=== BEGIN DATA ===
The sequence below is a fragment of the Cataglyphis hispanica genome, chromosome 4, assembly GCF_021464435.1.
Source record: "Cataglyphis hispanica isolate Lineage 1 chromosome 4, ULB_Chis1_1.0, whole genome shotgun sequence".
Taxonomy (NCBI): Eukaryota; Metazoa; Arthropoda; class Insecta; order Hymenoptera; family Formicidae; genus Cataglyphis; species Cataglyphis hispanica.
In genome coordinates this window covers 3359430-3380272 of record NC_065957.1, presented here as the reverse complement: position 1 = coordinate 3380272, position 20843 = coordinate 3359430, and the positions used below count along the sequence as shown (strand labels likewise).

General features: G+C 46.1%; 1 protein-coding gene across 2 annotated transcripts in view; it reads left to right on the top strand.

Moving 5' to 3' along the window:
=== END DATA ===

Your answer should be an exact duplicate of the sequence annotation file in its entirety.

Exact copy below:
The sequence below is a fragment of the Cataglyphis hispanica genome, chromosome 4, assembly GCF_021464435.1.
Source record: "Cataglyphis hispanica isolate Lineage 1 chromosome 4, ULB_Chis1_1.0, whole genome shotgun sequence".
Taxonomy (NCBI): Eukaryota; Metazoa; Arthropoda; class Insecta; order Hymenoptera; family Formicidae; genus Cataglyphis; species Cataglyphis hispanica.
In genome coordinates this window covers 3359430-3380272 of record NC_065957.1, presented here as the reverse complement: position 1 = coordinate 3380272, position 20843 = coordinate 3359430, and the positions used below count along the sequence as shown (strand labels likewise).

General features: G+C 46.1%; 1 protein-coding gene across 2 annotated transcripts in view; it reads left to right on the top strand.

Moving 5' to 3' along the window: